Action 9

‘I knew I had been had’: Tenants paid thousands to move into homes they claim were unlivable

ORLANDO, Fla. — Imagine paying thousands of dollars up front to rent a home only to find out it isn’t even safe to live there. That’s what former tenants told Action 9 they’ve experienced with a company that’s listing homes for rent across Central Florida.

“See where she plugged the plug in the wall, sir? It caught fire,” Dorothy Hamilton said as she pointed to a charred outlet.

She said the rental home looked like a great deal when she saw it listed online by Sunbelt LLC.

“We sleep with masks on because we’re scared bugs might get up our noses,” Hamilton explained.

According to Hamilton it wasn’t until she paid around $3,000 up front that she was able to get a look inside.

“Instantly I knew I had been had, when I walked through the door because it looked different than what it was online,” Hamilton said.

She found windows that wouldn’t open, no working smoke detectors and a bathroom light that can’t be turned off.

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Just days after she moved in, the county condemned the building, deeming it unfit for human occupancy.

Hamilton was eventually evicted for withholding rent and hasn’t been able to get any money back.

Action 9 found code enforcement has been called to that rental property at least eight times for complaints since 2019.

“For at least three years, we’ve been getting more and more calls about people having issues with either the property or their eviction,” Jeffrey Hussey said.

Hussey is an attorney with Community Legal Services of Mid-Florida. That organization helps those in need with legal issues.

He noted the initial rental price online may seem low but said contracts he’s seen for Sunbelt LLC properties are riddled with extra fees and make tenants responsible for most repairs and problems.

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“Whether it be the sewer backs up or the roof leaks, all those types of things, he’s saying it is the tenant’s responsibility to get them fixed,” Hussey explained.

Action 9 heard similar complaints from renters since 2021 about a company called Florida Beach Coast LLC.

“Horrible condition. There’s no way you could rent something like that to somebody,” William Simmons said.

Simmons refused to move into a home after paying $2,400 up front for a three-month lease.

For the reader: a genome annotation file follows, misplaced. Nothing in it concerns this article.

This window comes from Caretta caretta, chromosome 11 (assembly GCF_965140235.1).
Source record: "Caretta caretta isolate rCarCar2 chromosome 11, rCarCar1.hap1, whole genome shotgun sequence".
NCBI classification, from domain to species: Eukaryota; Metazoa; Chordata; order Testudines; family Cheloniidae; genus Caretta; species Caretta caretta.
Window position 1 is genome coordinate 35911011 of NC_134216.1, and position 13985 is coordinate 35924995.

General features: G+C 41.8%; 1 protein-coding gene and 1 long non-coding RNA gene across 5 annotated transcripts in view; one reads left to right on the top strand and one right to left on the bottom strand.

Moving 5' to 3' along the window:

Turns out the man who owned Florida Beach Coast LLC is now behind Sunbelt LLC. His name is Ben Spivey, and his rental properties are a world away from where he lives, in a lakefront Windermere home valued at nearly $3,000,000.

Jeff Deal went to his home for answers, but no one answered the door, and he has not returned his calls.

Spivey was a controversial dentist with a practice in Ocala. The state department of health repeatedly suspended his license for poor patient care and eventually permanently revoked it.

“Do you feel like he’s just trying to exploit desperate people?” Deal asked Hussey.

“That’s what it looks like. I mean, I don’t know the man. I’ve never met the man, but on paper, that’s what it certainly looks like,” Hussey replied.

Hussey doesn’t believe what happened to Hamilton is an anomaly.

In fact, on that same property, there were four evictions in the last year. One of the former tenants evicted was Bianniris Tejada.

“I think it’s literally legal robbery,” Tejada said.

She told us she paid thousands of dollars up front but admits she didn’t read the lease carefully to notice all the extra fees, and the rental price ballooned from $700 to around $1,200.

“They tried to convince you to oh, just put as much as you can, and then I only gave them $1,000, and they evicted me for not putting the other $200,” Tejada said.

Tejada wonders if the cycle of collecting large fees up front, evicting tenants and bringing in new tenants is an intentional way to boost profits.

“Do it again, you get another $3,000 for the next person. So, it actually potentially could work to his advantage and have these tenants not pay and have them get evicted,” Hussey said.

Be careful before you sign a lease with any company. Read it and contact someone who can help you look it over, perhaps an attorney to make sure you’re not signing your rights away.

Jeff Deal

Jeff Deal,

I joined the Eyewitness News team as a reporter in 2006.